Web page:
Translation? That means about one in six married men were actively using the site. To put it in perspective, Forbes contributor Emma Johnson, who crunched the numbers, writes: "You know six married men. I know at least six married men. At least one in six of them was on Ashley Madison." Yep, we're all a bit shocked.

Spies may have been compromised 

Spy agencies—particularly in the UK—are checking the data as certain members could now be data intelligence threats and targets. You know, with all that leaked information and people using their work emails (see below). 

CEO Noel Biderman has resigned

In a statement to E! News, AM's besieged parent company Avid Life Media, Inc.said CEO Noel Biderman has resigned after both parties reached "a mutual agreement." 

"Until the appointment of a new CEO, the company will be led by the existing senior management team,"  the company said. "This change is in the best interest of the company and allows us to continue to provide support to our members and dedicated employees.We are steadfast in our commitment to our customer base."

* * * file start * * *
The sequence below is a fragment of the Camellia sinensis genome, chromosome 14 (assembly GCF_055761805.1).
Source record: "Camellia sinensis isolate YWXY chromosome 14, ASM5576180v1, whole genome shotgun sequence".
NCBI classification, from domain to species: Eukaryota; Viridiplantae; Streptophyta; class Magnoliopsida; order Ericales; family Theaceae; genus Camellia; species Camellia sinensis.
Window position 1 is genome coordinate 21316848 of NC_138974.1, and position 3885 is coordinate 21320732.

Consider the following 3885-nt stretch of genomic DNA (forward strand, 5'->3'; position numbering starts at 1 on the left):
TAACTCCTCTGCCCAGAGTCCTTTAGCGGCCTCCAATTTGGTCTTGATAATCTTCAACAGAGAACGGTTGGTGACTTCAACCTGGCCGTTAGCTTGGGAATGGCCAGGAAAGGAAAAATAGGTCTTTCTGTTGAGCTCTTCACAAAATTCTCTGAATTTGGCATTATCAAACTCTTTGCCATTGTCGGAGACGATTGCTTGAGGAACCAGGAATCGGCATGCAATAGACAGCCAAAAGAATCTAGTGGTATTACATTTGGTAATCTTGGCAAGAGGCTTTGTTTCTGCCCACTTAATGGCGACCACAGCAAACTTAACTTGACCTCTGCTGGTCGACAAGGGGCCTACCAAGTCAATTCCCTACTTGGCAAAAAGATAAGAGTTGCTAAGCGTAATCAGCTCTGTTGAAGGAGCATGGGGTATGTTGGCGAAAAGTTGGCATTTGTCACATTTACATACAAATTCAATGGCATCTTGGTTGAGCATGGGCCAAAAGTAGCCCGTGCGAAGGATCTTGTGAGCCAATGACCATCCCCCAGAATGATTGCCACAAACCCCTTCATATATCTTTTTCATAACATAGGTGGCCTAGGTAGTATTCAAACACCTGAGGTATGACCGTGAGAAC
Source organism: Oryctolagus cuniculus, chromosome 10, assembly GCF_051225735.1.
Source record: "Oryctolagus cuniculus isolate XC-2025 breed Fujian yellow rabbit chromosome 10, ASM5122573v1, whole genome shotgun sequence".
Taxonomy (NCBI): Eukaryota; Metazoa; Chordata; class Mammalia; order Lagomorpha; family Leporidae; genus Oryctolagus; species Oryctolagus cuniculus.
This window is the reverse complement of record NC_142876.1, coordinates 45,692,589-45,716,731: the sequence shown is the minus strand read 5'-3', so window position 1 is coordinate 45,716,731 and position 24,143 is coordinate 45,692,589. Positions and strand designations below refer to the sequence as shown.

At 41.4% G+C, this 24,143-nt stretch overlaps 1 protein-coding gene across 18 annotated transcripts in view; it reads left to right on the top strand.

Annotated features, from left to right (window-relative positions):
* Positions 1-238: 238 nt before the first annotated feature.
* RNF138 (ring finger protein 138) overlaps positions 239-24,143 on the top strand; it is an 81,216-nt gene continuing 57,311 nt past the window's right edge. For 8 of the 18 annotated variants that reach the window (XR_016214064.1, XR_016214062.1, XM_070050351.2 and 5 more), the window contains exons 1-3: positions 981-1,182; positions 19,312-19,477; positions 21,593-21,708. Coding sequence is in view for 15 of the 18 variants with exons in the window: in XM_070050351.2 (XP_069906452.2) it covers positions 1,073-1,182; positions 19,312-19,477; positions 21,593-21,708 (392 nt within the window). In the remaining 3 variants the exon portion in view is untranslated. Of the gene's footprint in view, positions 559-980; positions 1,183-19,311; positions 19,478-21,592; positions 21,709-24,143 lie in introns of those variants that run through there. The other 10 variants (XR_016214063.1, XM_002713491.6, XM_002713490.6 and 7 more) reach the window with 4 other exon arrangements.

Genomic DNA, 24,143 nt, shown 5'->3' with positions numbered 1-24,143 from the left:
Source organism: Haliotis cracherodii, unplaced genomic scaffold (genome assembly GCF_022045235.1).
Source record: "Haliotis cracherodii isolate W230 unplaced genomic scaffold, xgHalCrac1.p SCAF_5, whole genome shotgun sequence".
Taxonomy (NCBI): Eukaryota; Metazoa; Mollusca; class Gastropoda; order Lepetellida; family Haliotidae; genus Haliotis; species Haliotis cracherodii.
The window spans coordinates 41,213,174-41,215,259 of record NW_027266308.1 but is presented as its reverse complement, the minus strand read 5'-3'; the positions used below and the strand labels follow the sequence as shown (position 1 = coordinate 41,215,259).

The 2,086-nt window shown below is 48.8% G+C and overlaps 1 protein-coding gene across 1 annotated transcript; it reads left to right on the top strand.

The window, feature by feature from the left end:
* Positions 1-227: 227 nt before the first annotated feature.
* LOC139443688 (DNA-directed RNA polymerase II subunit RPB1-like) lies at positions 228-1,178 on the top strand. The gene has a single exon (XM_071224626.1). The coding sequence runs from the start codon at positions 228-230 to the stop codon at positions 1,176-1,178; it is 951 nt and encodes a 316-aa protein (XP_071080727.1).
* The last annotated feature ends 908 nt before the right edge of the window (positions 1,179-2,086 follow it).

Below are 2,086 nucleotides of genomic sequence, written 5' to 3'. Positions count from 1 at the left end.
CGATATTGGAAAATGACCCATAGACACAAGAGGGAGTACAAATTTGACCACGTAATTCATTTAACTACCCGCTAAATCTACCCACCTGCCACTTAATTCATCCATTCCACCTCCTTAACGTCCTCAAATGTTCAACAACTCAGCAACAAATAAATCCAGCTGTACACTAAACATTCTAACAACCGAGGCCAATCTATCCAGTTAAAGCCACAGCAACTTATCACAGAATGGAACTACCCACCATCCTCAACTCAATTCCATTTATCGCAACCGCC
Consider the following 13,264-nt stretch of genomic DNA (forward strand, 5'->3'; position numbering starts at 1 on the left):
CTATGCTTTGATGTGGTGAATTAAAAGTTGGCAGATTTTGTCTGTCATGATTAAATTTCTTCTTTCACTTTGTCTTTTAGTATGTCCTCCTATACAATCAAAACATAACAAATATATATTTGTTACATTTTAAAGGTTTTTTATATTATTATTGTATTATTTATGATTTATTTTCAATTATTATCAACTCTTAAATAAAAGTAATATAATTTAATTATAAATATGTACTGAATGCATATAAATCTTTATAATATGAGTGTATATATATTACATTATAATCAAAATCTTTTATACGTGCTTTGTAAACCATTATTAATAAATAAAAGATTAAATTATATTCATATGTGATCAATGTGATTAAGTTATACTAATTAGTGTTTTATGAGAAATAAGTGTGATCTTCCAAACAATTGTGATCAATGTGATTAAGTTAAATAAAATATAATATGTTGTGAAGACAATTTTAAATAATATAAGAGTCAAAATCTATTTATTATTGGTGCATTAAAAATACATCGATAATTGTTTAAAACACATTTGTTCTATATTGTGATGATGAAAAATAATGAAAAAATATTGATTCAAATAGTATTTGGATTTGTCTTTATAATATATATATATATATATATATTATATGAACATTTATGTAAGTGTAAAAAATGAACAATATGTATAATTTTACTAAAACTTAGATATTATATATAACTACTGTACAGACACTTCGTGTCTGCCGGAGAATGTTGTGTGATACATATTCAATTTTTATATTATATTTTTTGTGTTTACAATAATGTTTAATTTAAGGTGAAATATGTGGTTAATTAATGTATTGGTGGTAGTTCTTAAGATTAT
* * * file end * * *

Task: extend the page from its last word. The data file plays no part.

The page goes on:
At least four lawsuits have been filed against the company.

Almost none of the women on AM actually used it

Whaaa? Annalee Newitz of Gizmodo sifted through the data herself and came up with a mind-boggling realization: A lot of the women created profiles, then did...nothing. No chats. No checked messages. Newitz's hypothesis, after she pointed out the high possibility of fakery: "We're left with data that suggests Ashley Madison is a site where tens of millions of men write mail, chat, and spend money for women who aren't there." Curious.

The worst passwords from the hack are so, so bad

One thing the AM hack hasn't elicited much of is empathy, and there will be none here either for the 4,000 users who thought "123456" or "password" would protect their personal information. SMDH. See the rest here.

An Ashley Madison movie is in the works, and it might be heartwarming

The film, tentatively titled Thank You Ashley Madison, will disregard Noel Biderman and instead focus on "a good mother who launches the business to help support her family," according to the Hollywood Reporter. How is that more interesting?